With patience, positivity, and encouragement, you can help your child make and maintain eye contact. It can be difficult at first, but know that working on this skill is something that is not only going to help them in the short term, but long term when it comes to making friends and succeeding throughout life.
Some kids are “language late bloomers.” A percentage will catch up to children their same age on their own. Others, however, will continue to struggle with language learning. We call this a developmental language delay. If these difficulties persist beyond the earlier stages of development (past the age of 5), it can significantly impact their reading, writing, math, reasoning, and social skills later on.
Kids whose language troubles can’t be explained by some other cause (such as a disability, syndrome or physical impediment) and continue until they’re in school are typically diagnosed with Developmental Language Disorder.
Some indications of a language delay may include:
- Not babbling by 15 months.
- Not speaking by the age of 2.
- Inability to speak in short sentences by the age of 3.
- Trouble following directions.
- Difficulty putting words together in a sentence.
- Leaving words out of sentences.
If you suspect your child may be struggling with language comprehension or expression, you do not need to wait until they are school age to have it addressed. In fact, you should have it assessed and treated much sooner, if possible. As noted by the American Speech-Language Hearing Association (ASHA), early intervention (before age 5 and preferably before age 3) can have a substantial impact on the long-term implications of a speech-language disorder or developmental language disorder.
Our early intervention speech therapy team at FOCUS Therapy can help your child struggling with language skills to catch up to their same-age peers, specifically targeting skills like:
- Cognitive thinking (problem-solving, thinking, learning).
- Communication (listening, talking, understanding, gesturing).
- Physical/sensory skills (seeing, hearing, crawling, walking, climbing).
- Social-emotional skills (playing, understanding feelings, making friends).
- Adaptive/self-help skills (eating, drinking, bathing, dressing, etc.).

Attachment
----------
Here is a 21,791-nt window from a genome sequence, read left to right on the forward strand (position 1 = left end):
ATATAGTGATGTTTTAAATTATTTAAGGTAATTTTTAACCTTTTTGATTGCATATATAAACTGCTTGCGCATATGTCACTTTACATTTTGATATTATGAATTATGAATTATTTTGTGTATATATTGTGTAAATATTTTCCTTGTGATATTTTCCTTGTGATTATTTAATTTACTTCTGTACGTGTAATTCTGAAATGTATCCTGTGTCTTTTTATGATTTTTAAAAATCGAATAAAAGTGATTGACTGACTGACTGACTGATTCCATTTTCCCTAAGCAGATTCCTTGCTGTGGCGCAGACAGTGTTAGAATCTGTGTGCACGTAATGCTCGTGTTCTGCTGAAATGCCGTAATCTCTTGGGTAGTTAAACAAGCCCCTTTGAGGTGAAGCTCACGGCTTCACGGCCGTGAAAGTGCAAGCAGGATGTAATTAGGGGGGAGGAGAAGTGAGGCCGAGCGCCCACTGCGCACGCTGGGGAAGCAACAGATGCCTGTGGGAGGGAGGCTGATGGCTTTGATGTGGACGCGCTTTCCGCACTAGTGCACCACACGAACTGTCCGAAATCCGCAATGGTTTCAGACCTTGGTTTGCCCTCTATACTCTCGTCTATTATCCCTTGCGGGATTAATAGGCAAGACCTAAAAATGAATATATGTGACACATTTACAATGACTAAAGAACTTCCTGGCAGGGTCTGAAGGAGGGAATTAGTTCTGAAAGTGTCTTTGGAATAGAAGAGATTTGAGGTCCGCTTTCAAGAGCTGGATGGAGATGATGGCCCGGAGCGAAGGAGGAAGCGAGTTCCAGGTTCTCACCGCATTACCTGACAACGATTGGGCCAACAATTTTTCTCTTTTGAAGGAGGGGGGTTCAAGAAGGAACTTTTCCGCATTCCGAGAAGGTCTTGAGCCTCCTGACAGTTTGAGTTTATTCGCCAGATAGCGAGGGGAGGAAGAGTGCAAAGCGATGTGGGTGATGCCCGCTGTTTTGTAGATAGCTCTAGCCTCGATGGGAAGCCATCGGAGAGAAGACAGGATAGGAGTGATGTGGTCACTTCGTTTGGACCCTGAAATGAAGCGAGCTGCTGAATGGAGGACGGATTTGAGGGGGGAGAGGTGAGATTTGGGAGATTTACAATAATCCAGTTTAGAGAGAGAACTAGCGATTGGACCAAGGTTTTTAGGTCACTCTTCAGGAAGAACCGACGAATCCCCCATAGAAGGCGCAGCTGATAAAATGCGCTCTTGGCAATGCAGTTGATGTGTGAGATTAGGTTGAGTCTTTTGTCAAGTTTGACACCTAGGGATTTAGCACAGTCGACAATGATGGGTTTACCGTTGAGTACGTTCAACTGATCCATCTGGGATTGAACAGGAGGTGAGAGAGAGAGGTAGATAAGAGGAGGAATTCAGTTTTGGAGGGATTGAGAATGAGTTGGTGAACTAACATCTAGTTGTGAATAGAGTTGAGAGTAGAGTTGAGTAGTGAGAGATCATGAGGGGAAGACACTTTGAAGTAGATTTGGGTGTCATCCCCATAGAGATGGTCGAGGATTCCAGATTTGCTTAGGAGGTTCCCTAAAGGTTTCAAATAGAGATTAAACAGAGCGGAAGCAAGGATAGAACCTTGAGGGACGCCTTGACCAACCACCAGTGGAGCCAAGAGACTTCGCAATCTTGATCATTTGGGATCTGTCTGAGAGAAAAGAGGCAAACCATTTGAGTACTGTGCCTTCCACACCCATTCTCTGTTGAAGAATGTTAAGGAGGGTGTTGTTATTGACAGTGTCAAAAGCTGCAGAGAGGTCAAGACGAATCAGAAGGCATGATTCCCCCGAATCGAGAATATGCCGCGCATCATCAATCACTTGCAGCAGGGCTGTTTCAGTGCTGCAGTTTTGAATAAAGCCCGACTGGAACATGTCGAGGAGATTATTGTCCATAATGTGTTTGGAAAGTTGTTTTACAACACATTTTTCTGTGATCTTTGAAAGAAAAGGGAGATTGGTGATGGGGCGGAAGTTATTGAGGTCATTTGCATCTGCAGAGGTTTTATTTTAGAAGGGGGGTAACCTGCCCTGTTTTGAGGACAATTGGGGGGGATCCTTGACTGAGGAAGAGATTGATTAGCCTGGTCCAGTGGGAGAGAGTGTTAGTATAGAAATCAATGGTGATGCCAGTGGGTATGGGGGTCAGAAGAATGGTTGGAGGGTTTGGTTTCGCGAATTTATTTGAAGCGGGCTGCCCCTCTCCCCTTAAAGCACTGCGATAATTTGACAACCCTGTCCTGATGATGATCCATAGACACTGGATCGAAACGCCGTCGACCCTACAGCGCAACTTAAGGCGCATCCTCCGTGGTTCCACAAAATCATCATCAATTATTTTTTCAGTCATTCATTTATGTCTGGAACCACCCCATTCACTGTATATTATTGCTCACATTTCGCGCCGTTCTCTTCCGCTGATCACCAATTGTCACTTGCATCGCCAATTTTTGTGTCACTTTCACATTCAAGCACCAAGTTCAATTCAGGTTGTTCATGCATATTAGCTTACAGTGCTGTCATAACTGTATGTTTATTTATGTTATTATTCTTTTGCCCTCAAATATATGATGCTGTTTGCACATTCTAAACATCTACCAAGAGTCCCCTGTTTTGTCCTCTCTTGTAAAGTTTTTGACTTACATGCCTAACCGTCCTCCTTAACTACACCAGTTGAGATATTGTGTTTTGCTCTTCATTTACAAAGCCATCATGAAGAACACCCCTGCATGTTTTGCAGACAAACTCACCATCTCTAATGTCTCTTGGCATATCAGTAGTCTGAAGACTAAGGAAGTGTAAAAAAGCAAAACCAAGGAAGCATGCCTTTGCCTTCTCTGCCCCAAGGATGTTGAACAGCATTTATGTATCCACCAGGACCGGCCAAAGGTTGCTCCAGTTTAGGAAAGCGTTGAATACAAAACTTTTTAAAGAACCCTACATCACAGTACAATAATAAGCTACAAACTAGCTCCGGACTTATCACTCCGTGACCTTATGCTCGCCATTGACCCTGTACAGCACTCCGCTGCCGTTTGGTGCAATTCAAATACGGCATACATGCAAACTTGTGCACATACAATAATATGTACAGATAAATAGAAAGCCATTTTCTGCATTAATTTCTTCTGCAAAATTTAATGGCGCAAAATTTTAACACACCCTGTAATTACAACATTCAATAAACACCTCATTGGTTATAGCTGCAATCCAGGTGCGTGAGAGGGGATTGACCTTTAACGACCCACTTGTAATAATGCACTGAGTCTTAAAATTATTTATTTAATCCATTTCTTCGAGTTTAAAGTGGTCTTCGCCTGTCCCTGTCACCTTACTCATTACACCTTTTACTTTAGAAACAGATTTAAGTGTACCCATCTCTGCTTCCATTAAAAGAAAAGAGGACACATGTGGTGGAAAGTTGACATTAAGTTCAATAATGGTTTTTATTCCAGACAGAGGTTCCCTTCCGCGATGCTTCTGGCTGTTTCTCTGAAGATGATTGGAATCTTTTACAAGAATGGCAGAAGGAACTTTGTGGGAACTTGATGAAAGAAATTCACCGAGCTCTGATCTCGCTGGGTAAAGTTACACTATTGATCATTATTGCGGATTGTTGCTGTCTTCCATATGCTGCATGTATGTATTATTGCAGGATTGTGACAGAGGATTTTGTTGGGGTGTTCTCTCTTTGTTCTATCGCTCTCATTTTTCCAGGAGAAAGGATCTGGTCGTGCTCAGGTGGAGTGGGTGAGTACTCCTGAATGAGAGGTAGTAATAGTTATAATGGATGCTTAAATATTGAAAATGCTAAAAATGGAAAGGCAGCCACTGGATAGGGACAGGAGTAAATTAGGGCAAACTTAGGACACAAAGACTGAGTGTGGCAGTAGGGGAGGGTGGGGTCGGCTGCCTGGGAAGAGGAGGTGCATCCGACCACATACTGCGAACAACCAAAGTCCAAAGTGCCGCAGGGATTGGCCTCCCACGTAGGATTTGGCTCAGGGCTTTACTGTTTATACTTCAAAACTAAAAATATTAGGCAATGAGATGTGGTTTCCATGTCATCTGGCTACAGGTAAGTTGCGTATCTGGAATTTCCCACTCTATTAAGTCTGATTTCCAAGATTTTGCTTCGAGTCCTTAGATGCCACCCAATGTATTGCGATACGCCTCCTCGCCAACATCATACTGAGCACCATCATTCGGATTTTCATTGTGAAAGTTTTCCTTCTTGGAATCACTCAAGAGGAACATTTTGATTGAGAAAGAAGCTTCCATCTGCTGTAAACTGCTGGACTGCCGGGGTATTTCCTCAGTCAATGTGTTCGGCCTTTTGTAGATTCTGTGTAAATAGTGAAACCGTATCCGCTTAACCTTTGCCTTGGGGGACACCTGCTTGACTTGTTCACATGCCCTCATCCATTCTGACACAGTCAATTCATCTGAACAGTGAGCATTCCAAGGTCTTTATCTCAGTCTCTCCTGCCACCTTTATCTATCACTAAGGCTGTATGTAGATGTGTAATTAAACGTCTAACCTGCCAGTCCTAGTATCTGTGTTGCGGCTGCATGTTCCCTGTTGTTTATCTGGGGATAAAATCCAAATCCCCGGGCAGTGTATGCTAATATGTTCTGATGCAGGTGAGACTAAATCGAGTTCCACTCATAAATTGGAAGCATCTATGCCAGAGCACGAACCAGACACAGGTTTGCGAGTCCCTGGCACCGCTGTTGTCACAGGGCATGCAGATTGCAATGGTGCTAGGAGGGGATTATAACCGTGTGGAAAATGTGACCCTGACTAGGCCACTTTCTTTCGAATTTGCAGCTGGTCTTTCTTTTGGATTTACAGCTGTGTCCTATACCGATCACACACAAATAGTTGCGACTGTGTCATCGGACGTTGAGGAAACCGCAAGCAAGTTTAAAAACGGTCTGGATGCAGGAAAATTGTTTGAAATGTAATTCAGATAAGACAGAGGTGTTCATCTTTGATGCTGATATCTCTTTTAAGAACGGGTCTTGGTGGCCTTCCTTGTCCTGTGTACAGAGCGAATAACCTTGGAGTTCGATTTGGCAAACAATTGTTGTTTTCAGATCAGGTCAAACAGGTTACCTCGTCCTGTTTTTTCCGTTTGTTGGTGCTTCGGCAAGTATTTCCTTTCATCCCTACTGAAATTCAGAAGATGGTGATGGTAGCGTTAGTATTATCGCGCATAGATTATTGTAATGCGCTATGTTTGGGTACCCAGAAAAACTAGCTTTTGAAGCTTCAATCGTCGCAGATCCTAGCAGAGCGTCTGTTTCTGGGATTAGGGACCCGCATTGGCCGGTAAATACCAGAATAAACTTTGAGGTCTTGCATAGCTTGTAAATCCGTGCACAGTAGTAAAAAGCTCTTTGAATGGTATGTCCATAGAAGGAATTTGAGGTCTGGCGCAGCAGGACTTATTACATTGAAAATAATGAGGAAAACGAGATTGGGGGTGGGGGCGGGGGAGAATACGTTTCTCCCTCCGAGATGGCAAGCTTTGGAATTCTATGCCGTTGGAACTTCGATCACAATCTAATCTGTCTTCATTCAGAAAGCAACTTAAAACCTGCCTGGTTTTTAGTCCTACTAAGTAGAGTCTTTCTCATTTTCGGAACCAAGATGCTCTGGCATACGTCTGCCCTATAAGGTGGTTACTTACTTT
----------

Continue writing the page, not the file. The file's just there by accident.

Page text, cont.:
If you think your child may need some extra help in the area of language development, here are four things to know:
Kids’ recreational screen time more than doubled in the U.S. during the COVID-19 pandemic, according to a recent study by the Journal of the American Medical Association Pediatrics. This is concerning news because, as a Fort Myers speech therapist will tell you, excessive use of screen time can have numerous adverse impacts. In particular, these include:
- Unhealthy weight gain.
- Reduction in social skills.
- Delay in speech-language development (particularly for younger children).
The researchers looked at a group of more than 5,400 kids. Their average daily screen time prior to the pandemic was about 3.8 hours (still pretty high!). (The data was initially gleaned to study how cognitive development is impacted by screen time.) Then during the pandemic, kids’ use of electronic screens doubled to 7.7 hours daily. It should be noted that figure excluded school-related screen time, which many kids engaged in on-and-off, either in virtual school or some hybrid. Here in Southwest Florida, many schoolchildren are also assigned a set number of weekly minutes through a reading-math program called iReady. This too would have been excluded.
Analysts were solely looking at recreational screen time. That would include the use of electronic devices (phones, iPads, gaming systems, etc.) for things like:
- Multiple-player gaming.
- Single-player gaming.
- Social media.
- Video chatting.
- Browsing the internet.
- Watching streaming movies, videos, or television shows.